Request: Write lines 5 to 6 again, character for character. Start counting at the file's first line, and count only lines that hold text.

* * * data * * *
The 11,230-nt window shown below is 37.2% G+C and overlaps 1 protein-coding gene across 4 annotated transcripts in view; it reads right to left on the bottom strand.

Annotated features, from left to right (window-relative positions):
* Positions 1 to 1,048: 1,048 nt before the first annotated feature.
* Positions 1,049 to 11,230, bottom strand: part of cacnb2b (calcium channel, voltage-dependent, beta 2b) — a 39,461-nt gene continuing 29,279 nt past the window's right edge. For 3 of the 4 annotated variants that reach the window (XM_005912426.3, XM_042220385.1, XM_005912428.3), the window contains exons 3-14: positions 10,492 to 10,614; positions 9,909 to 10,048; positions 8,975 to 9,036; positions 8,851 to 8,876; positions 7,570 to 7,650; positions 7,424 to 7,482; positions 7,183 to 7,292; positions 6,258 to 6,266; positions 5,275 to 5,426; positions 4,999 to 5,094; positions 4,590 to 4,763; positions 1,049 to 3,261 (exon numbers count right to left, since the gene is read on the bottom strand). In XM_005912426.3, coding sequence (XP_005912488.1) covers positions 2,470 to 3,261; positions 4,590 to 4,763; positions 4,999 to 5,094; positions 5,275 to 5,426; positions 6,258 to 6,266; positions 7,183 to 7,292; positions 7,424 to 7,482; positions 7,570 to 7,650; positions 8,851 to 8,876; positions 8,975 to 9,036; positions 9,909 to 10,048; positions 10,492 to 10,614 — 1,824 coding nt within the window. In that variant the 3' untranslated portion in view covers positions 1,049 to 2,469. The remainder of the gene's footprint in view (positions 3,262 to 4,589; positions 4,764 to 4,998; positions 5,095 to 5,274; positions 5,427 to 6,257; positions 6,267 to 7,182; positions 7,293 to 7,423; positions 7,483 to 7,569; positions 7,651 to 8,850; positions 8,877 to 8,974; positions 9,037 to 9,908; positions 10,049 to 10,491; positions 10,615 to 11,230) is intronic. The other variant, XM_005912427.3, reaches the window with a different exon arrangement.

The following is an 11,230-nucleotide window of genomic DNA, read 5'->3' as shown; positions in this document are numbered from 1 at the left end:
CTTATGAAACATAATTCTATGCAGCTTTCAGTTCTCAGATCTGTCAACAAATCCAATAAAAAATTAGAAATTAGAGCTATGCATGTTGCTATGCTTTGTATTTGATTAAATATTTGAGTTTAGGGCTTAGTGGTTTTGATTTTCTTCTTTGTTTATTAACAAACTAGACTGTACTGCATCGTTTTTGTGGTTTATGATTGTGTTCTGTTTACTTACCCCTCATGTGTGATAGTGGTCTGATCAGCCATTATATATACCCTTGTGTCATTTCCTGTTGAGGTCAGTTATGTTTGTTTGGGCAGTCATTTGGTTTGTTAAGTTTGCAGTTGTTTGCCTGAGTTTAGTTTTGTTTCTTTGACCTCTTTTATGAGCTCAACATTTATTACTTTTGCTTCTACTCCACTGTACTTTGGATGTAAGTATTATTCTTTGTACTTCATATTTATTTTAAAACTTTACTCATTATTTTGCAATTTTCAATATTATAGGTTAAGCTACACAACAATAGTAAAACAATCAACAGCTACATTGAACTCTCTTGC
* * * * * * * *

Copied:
The following is an 11,230-nucleotide window of genomic DNA, read 5'->3' as shown; positions in this document are numbered from 1 at the left end:
CTTATGAAACATAATTCTATGCAGCTTTCAGTTCTCAGATCTGTCAACAAATCCAATAAAAAATTAGAAATTAGAGCTATGCATGTTGCTATGCTTTGTATTTGATTAAATATTTGAGTTTAGGGCTTAGTGGTTTTGATTTTCTTCTTTGTTTATTAACAAACTAGACTGTACTGCATCGTTTTTGTGGTTTATGATTGTGTTCTGTTTACTTACCCCTCATGTGTGATAGTGGTCTGATCAGCCATTATATATACCCTTGTGTCATTTCCTGTTGAGGTCAGTTATGTTTGTTTGGGCAGTCATTTGGTTTGTTAAGTTTGCAGTTGTTTGCCTGAGTTTAGTTTTGTTTCTTTGACCTCTTTTATGAGCTCAACATTTATTACTTTTGCTTCTACTCCACTGTACTTTGGATGTAAGTATTATTCTTTGTACTTCATATTTATTTTAAAACTTTACTCATTATTTTGCAATTTTCAATATTATAGGTTAAGCTACACAACAATAGTAAAACAATCAACAGCTACATTGAACTCTCTTGC